Belleview Inn Story

Part 2: #MyBelleviewMemory


Christopher Still
A Run-In with Secret Service
“My father would hold education conferences at the hotel. One such day, sometime in the late ’70s, I tagged along. I was 17 and liked to do ink drawings of the hotel. Little did I know, Gerald Ford was on-site for a private lesson with Bill Conway, who was the golf pro for the property. The whole place was crawling with Secret Service, and I’m just wandering around randomly and end up in this seldom-used area. I figured no one would mind if I look around. Well, I open the door to this room and there had to have been 20 Secret Servicemen. They all turned to look at me like, ‘how did you get here?’ They had shut the whole place down to keep the press out to the point that the local paper couldn’t even deliver to the residents in the area. They must have thought I slipped in somehow so I could meet the president. Needless to say, I was escorted off the property.”

–Christopher Still, 57, a Clearwater-area native who has since become known as “Florida’s Artist in Residence”
 
 
Bill Conway
Living at a Grand Resort
“Think of it kind of like the movie, Dirty Dancing. Everyone who worked at grand resorts like these in the 1960s and ’70s also lived at them. But the staff would also move around seasonally – meaning we’d work up north on Cape Cod for summer, then for the winter, we would come down to Florida to the Belleview Biltmore. I was the golf pro, and I did that for years, moving back and forth between the Cape and Belleair, where I would work four to five months out of the year. So when the Belleair Country Club – part of the Belleview Biltmore – opened full time, I decided to stay on year-round as their head pro (in 1971). This was back before they even had a proper clubhouse. There was just this little building where you could store your shoes and get snacks. But it was still such a great opportunity: I didn’t have to move around anymore and I was living at this beautiful resort, home to not one, but two Donald Ross–designed golf courses. I think I lived there for a total of almost 10 years.”

–Bill Conway, 77, the original PGA pro for the Belleair Country Club and the Belleview Biltmore
Donna Howley
Golf & Glamour in the ’60s
“My husband and I lived in Cleveland for a while, but we would go down to the Belleview Biltmore for two to three weeks every winter. It started in 1962, when his brothers-in-law invited him to join in a seniors’ golf tournament, even though he wasn’t even 55 yet. After that first one, he got invited to more, so we would go down for a few weeks at a time, so he could play. The men would spend the day golfing and they would arrange for little events and activities for the wives. In the evening, we would have a big fancy dinner and a cocktail party and dancing. Of course, in those days we would wear long evening dresses. The evenings were always so glamorous in the Tiffany Room or the Dining Room. Sometimes we would take a little boat out to the Cabana Club on Sand Key, long before there was anything on Sand Key. In about 1965, we moved down to Belleair and become some of the original members of the country club when it opened. I’m so glad they’ve opened the hotel back up. It will connect the community back to its memory.”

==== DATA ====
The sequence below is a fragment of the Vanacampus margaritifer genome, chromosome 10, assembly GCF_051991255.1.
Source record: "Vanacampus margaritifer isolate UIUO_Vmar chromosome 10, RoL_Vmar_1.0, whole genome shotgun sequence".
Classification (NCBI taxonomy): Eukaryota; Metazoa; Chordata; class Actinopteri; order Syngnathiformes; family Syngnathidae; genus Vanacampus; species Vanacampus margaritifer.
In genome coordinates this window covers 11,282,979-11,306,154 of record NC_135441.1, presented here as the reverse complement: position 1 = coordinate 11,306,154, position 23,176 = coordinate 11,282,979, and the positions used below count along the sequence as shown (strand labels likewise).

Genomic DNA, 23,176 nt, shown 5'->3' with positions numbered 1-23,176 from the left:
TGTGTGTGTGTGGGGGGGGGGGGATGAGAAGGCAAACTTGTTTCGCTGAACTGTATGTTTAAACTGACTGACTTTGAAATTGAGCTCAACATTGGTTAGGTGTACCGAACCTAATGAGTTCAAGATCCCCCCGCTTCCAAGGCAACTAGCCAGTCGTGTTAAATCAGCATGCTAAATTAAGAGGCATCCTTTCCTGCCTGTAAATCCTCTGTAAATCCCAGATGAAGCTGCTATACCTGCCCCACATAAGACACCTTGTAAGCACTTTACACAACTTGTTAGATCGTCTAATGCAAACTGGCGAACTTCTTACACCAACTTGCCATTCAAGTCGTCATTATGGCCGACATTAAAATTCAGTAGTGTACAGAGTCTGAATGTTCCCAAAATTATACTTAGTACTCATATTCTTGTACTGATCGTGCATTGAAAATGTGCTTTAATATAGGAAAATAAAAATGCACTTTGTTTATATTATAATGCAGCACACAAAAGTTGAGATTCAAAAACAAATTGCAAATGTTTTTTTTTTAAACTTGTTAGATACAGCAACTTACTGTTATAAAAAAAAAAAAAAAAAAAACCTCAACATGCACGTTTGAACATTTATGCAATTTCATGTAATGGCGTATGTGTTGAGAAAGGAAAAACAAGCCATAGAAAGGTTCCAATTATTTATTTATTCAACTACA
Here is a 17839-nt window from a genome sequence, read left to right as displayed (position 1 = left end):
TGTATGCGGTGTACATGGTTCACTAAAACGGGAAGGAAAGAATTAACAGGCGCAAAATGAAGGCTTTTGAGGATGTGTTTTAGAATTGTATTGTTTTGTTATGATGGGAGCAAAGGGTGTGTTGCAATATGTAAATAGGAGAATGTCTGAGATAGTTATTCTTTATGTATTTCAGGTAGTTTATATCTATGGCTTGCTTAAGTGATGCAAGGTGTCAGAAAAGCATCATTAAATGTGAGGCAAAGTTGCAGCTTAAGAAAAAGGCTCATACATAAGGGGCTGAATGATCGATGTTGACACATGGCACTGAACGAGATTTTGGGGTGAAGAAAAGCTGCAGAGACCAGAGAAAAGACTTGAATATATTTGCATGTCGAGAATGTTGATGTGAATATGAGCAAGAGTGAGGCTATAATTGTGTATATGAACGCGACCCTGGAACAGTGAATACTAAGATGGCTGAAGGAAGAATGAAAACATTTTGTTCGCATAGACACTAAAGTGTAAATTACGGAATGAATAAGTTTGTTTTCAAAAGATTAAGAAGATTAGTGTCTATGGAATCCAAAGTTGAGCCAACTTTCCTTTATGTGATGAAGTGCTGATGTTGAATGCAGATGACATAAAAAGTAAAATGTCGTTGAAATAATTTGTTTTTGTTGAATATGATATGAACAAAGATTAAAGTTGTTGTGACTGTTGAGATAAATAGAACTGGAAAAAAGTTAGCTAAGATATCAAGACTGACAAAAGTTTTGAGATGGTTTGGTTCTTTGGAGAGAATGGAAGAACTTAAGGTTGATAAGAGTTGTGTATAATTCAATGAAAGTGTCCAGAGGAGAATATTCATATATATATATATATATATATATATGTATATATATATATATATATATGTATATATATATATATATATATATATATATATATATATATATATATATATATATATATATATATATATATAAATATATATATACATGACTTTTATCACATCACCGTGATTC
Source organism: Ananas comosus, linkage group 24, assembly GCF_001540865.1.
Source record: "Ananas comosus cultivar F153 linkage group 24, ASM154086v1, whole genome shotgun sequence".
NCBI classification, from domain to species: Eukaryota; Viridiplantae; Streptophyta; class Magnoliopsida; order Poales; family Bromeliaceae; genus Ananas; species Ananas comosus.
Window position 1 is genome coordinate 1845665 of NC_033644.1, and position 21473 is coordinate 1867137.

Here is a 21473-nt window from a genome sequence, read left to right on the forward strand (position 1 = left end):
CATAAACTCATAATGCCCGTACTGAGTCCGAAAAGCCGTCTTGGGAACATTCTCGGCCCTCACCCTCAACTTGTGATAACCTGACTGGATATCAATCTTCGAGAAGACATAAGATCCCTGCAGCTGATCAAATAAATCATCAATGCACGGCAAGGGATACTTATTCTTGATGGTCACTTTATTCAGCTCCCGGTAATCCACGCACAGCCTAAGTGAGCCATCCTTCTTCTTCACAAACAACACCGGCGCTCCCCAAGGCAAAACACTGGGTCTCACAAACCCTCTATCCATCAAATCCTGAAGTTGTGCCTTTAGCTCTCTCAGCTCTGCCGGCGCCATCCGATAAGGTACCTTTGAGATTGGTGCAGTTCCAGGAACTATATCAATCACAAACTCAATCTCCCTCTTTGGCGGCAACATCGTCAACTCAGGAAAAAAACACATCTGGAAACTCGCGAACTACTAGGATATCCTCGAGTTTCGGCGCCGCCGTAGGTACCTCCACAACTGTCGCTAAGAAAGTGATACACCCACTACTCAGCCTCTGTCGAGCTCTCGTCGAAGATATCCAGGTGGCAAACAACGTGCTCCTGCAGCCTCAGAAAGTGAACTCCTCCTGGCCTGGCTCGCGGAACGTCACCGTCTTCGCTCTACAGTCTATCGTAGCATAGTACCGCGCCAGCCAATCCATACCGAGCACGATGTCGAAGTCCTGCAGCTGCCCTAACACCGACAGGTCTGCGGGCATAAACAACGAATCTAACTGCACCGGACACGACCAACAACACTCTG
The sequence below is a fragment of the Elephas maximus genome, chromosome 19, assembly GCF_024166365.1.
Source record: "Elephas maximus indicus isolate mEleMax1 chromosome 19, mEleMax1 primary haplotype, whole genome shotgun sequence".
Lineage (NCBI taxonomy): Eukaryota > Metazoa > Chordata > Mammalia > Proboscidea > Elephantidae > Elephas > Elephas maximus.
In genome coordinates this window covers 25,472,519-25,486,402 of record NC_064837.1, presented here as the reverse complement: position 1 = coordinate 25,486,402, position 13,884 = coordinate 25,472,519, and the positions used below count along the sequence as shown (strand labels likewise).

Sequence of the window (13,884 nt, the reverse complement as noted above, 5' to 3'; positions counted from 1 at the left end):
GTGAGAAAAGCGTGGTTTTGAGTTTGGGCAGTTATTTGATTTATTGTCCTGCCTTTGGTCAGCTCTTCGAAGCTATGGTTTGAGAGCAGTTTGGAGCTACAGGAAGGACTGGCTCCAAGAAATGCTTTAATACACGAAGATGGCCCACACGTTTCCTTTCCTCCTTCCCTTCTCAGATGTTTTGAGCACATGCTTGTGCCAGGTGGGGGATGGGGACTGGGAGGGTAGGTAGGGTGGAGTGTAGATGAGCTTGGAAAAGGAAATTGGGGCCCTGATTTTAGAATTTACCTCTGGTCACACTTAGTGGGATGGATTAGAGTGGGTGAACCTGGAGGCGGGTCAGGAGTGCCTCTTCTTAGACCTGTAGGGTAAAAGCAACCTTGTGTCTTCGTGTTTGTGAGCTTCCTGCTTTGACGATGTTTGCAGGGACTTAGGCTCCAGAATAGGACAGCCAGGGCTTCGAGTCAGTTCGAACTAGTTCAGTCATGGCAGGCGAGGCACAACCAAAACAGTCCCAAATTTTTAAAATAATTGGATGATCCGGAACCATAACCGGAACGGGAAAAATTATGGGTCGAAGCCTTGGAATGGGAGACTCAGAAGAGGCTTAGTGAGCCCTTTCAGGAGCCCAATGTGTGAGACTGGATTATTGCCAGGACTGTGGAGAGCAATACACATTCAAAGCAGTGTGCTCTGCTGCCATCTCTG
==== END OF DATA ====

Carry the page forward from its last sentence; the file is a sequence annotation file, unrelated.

–Donna Howley, 89, a Belleair local and original member of the Belleair Country Club
 
 
Sharon Delahanty
A Family Affair
“I worked at the Belleview Biltmore for 16 years – and held just about every position from wait staff to executive secretary. The only thing I didn’t officially do was housekeeping, but on busy days, it was all hands, so I think we can include that one, too. I had kids, so during that time, my kids basically grew up at the hotel – it was like a second home to them. In fact, when my son got married in 2004, it was at the Belleview Biltmore. We did the dinner at the old Cabana Club and his ceremony was done at the Heart Tree. The whole day was beautiful. I have so many great memories of that place. Sure, I met so many celebrities, but that – my son getting married there – is my favorite memory.”

–Sharon Delahanty, 78, a Belleair local and former staff member at the resort
Share Your Memories
Have your own funny or memorable Belleview Inn moment? Share it with us on Instagram by posting a photo, writing a sentence or two about it, and tagging #MyBelleviewMemory and/or @BelleviewInn.
 
The History

The History

Part 1

When the Queen Anne-style Victorian hotel first premiered in 1897, she was the kind of Florida Gulf resort hotel the area had never seen. And she would not have been if it weren’t for a Florida railroad magnate by the name of Henry Plant.

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#MyBelleviewMemory

#MyBelleviewMemory

Part 2

If these walls could talk, they’d whisper stories about past presidents wandering these halls, weddings taking place generation after generation within the ballrooms, special anniversary dinners, and more. But alas, walls cannot talk. Luckily, these longtime locals can.

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